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SEC Rules Apple and Disney Must Face Shareholder Votes on AI Use

 |  January 4, 2024

In a recent decision by the U.S. Securities and Exchange Commission (SEC), tech giant Apple and entertainment conglomerate Disney are set to include shareholder votes on artificial intelligence (AI) matters during their upcoming annual meetings. According to Reutersthe ruling comes after the SEC rejected requests from both companies to exclude these proposals from the agenda.

The shareholder proposals were initiated by a pension trust of the AFL-CIO, the largest American labor union federation. The labor group has also submitted AI-related measures to four other technology companies, indicating a growing concern within the labor community about the impact of AI on workers.

At Apple, the AFL-CIO requested a comprehensive report on the company’s utilization of AI in its business operations, along with a disclosure of any ethical guidelines that Apple has adopted concerning its use of AI technology. Disney faced a similar request, with the labor group seeking a report on the board’s role in overseeing AI usage.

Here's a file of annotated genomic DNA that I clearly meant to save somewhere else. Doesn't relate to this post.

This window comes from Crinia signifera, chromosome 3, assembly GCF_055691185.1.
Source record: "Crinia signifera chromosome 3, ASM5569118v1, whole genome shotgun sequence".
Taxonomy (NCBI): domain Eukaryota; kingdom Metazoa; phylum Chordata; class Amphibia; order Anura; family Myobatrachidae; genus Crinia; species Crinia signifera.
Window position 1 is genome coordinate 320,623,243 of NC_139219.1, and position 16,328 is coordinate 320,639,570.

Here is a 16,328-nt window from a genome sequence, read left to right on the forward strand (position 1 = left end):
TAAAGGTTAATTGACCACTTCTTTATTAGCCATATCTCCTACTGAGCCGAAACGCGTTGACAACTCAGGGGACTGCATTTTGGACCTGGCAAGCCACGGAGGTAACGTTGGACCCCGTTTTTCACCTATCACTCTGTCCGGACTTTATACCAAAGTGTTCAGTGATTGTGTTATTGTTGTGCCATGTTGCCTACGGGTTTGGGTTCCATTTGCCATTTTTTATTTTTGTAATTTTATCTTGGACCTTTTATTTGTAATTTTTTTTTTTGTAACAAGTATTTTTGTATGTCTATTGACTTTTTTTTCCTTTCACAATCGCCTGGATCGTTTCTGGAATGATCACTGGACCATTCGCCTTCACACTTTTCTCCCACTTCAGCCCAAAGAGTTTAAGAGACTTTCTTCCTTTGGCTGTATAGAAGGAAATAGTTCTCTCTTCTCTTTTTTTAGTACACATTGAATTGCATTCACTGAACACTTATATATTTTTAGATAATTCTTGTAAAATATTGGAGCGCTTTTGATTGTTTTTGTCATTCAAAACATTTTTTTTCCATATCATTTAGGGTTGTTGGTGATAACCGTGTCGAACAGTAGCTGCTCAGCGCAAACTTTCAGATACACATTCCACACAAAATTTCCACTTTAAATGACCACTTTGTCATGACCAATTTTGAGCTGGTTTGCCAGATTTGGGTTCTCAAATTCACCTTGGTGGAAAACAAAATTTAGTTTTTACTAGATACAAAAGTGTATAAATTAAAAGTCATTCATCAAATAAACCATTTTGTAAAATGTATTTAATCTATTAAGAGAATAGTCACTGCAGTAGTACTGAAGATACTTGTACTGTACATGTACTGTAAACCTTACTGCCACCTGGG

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The AFL-CIO argued in its supporting statement at Apple that AI systems should not be trained on copyrighted works or the intellectual property of professional performers without transparency, consent, and compensation to creators and rights holders.

Brandon Rees, deputy director of the AFL-CIO’s office of investment, expressed optimism about the SEC’s decision, stating that it could lead to agreements with Apple and Disney aligning their AI disclosures with industry standards, citing Microsoft as an example.

Rees criticized Apple and Disney, asserting that both companies have yet to address the ethical issues surrounding AI adequately. He emphasized that the SEC’s decisions highlight the need for these industry giants to catch up with their peers in addressing ethical concerns related to AI technologies.

Both Apple and Disney had contended that the shareholder proposals should be excluded from their ballots as they related to “ordinary business operations,” specifically, the companies’ choices of technologies. However, the SEC rejected this argument, stating in separate letters, “In our view, the Proposal transcends ordinary business matters and does not seek to micromanage the Company.”

Source: Reuters